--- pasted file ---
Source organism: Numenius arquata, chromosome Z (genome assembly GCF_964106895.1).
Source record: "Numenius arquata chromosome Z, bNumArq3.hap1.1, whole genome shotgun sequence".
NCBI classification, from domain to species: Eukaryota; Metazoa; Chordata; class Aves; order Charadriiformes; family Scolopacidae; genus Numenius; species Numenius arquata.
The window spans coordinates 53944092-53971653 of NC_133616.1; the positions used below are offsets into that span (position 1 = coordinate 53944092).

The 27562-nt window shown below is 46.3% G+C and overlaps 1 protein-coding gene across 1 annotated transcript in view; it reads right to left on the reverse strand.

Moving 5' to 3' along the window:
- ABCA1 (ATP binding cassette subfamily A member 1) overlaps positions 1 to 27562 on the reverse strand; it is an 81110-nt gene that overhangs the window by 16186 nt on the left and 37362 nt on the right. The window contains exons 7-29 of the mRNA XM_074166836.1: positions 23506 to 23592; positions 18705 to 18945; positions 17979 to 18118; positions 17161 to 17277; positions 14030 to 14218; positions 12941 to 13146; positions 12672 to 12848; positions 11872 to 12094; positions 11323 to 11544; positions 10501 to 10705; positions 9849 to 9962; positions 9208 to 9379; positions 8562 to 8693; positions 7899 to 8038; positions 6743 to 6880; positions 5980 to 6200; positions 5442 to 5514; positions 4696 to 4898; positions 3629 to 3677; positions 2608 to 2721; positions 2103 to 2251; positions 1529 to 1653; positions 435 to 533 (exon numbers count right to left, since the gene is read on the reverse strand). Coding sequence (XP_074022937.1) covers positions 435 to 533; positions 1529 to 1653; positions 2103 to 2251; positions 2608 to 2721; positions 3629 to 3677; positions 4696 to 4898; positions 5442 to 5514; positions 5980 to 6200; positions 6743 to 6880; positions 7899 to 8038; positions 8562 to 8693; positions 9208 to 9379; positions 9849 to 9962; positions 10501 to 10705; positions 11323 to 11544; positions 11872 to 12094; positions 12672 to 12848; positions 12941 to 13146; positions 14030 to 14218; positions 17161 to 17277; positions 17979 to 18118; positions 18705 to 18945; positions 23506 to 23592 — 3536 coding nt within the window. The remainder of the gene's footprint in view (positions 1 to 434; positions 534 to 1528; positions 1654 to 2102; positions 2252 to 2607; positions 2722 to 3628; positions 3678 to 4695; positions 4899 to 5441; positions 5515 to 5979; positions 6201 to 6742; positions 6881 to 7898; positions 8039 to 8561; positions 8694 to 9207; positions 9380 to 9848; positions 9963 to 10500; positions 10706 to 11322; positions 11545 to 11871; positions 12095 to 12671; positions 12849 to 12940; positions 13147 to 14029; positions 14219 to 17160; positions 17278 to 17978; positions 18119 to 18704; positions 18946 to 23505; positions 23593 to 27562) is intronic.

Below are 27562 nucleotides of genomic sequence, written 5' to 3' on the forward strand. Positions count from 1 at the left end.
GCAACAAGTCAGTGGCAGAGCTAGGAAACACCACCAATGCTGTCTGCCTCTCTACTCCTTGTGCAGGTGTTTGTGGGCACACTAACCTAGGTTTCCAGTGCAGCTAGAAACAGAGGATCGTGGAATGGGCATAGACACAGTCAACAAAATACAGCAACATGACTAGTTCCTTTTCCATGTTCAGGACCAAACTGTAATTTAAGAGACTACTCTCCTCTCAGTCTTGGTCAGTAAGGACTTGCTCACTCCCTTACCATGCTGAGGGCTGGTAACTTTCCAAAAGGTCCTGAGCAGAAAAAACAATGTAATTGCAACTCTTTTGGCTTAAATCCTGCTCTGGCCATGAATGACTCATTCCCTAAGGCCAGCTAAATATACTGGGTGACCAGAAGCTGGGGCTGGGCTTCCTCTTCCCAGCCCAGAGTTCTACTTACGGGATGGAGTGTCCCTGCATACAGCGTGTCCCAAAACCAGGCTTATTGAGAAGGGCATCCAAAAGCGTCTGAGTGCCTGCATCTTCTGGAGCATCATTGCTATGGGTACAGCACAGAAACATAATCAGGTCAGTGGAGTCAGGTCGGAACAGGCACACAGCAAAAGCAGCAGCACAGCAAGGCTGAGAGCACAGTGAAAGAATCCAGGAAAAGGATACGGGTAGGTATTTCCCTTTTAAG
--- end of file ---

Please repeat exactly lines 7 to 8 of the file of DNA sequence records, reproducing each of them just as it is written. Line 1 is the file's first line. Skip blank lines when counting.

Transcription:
- ABCA1 (ATP binding cassette subfamily A member 1) overlaps positions 1 to 27562 on the reverse strand; it is an 81110-nt gene that overhangs the window by 16186 nt on the left and 37362 nt on the right. The window contains exons 7-29 of the mRNA XM_074166836.1: positions 23506 to 23592; positions 18705 to 18945; positions 17979 to 18118; positions 17161 to 17277; positions 14030 to 14218; positions 12941 to 13146; positions 12672 to 12848; positions 11872 to 12094; positions 11323 to 11544; positions 10501 to 10705; positions 9849 to 9962; positions 9208 to 9379; positions 8562 to 8693; positions 7899 to 8038; positions 6743 to 6880; positions 5980 to 6200; positions 5442 to 5514; positions 4696 to 4898; positions 3629 to 3677; positions 2608 to 2721; positions 2103 to 2251; positions 1529 to 1653; positions 435 to 533 (exon numbers count right to left, since the gene is read on the reverse strand). Coding sequence (XP_074022937.1) covers positions 435 to 533; positions 1529 to 1653; positions 2103 to 2251; positions 2608 to 2721; positions 3629 to 3677; positions 4696 to 4898; positions 5442 to 5514; positions 5980 to 6200; positions 6743 to 6880; positions 7899 to 8038; positions 8562 to 8693; positions 9208 to 9379; positions 9849 to 9962; positions 10501 to 10705; positions 11323 to 11544; positions 11872 to 12094; positions 12672 to 12848; positions 12941 to 13146; positions 14030 to 14218; positions 17161 to 17277; positions 17979 to 18118; positions 18705 to 18945; positions 23506 to 23592 — 3536 coding nt within the window. The remainder of the gene's footprint in view (positions 1 to 434; positions 534 to 1528; positions 1654 to 2102; positions 2252 to 2607; positions 2722 to 3628; positions 3678 to 4695; positions 4899 to 5441; positions 5515 to 5979; positions 6201 to 6742; positions 6881 to 7898; positions 8039 to 8561; positions 8694 to 9207; positions 9380 to 9848; positions 9963 to 10500; positions 10706 to 11322; positions 11545 to 11871; positions 12095 to 12671; positions 12849 to 12940; positions 13147 to 14029; positions 14219 to 17160; positions 17278 to 17978; positions 18119 to 18704; positions 18946 to 23505; positions 23593 to 27562) is intronic.

Below are 27562 nucleotides of genomic sequence, written 5' to 3' on the forward strand. Positions count from 1 at the left end.